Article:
The status quo is God for a T.V. sitcom, even one as groundbreaking and outstanding as The Simpsons. Homer’s sobriety simply wasn’t meant to last. How, then, could the episode’s writer, David M. Stern, make the most out of Homer’s brief respite from his beloved Duff? Beyond the humor that’s worth the price of admission alone, the show chooses to give Homer a moment of realization that’s meaningful even if it was destined to be temporary.
When Homer’s sitting at Moe’s, ordering his first beer in a month, he is entirely unconstrained. Though the process was painful, he had kept his promise to Marge, and as much as anyone can, Homer had earned that tall frosty one. And yet, when he looks down at the cold beverage in front of him, and at the miserable-looking barflies face down in their booze, it’s not as pretty of a picture as he might have remembered.
More than the lost weight, or the extra cash, or the fact that a month without beer means Homer doesn’t “sweat when [he] eats anymore,” the image of that sad collection of boozehounds, the horde of murmuring, drunken zombies to which he once belonged, affects Homer in that moment. As much as he wants that drink, in the cold light of sobriety he sees how unappealing returning to that life could be.
Instead, he rides off into the sunset with Marge, because it’s something he wants even more than that tasty beer. It’s one of the sweeter endings the show managed to pull off this side of “And Maggie Makes Three”. Homer may not truly be as “free” as the song that plays over the end credits might suggest–the rules of the sitcom dictate otherwise–but with the help of the woman he loves, he’s at least a little freer.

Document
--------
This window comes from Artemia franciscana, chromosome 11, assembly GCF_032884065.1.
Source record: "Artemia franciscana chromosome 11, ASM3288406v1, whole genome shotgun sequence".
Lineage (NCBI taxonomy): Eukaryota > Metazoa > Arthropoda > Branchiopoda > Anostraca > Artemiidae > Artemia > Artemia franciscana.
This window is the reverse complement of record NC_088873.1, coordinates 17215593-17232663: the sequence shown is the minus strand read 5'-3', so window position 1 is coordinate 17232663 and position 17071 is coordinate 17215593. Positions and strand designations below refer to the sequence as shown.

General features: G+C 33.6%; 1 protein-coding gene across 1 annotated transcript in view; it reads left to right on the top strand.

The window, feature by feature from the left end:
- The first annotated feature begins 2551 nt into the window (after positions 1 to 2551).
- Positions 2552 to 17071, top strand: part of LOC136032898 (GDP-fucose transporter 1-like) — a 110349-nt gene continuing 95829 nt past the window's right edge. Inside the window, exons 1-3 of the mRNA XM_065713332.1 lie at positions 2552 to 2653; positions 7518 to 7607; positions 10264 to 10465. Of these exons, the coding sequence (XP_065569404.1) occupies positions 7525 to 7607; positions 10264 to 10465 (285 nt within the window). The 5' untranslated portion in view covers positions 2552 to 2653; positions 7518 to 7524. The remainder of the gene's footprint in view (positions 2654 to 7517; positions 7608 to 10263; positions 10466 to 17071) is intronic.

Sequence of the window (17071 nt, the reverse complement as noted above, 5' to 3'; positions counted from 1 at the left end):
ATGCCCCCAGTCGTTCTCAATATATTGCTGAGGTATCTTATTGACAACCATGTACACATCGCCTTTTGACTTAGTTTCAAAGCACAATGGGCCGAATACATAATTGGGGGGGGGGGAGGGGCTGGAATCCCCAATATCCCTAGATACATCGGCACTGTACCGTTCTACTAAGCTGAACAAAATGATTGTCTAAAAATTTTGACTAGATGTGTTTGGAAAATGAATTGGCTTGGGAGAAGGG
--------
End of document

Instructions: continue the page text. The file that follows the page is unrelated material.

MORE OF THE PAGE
Odds and Ends
- There’s some stellar animation in the tomato bombing scene, from Skinner’s waggling behind while he ties his shoe, to the slow motion explosion of the giant tomato when produce meets posterior, to Skinner writhing on the ground afterward. It was all very…graphic.
- One of the unexpected bonuses of watching classic films as an adult is that I catch all sorts of homages from The Simpsons that I missed as a kid. Bart’s tortured and ultimately failed attempt to grab a pair of cupcakes on the counter is a creative, shot-for-shot take on a much racier scene from A Clockwork Orange.
- Lisa’s comment that she was laughing about something she saw on Herman’s Head is a bit of an in-joke. Herman’s Head was the corny 90s sitcom precursor to Inside Out, and both Yeardley Smith (who voices Lisa) and Hank Azaria (who voices Moe, Apu, Comic Book Guy, etc.) were featured on the show.
- I love Bart’s casual disdain for the mere existence of books.
- Bart also has an interesting fascination with The Three Stooges’ catchphrases and trademark noises here. This interest comes up again in “Treehouse of Horror IV”.
- Homer talking to his own brain is almost always comedy gold, and his confusion between what he was saying out loud and what he was merely thinking, followed by him running scared out of the house, was no exception.
- Given how much punishment Barney takes without passing out, I think he might have Homer Simpson syndrome.
- Chief Wiggum should be honored to be a part of the proud Simpsons tradition of things inexplicably exploding.
- I’ve said it before, and I’ll say it again — Phil Hartman is a treasure. Hutz’s spiel about defending Homer with “surprise witnesses, each more surprising than the last” is a classic bit of Hutz huckstering, and the reveal that he was in jail with Homer is a great little twist. By the same token, the funniest moment in the episode is Troy McClure’s seamless transition from a grim pronouncement of “what a shame” at the scene of a car accident, to his usual cheerful introduction. Excellent delivery from Hartman on both accounts.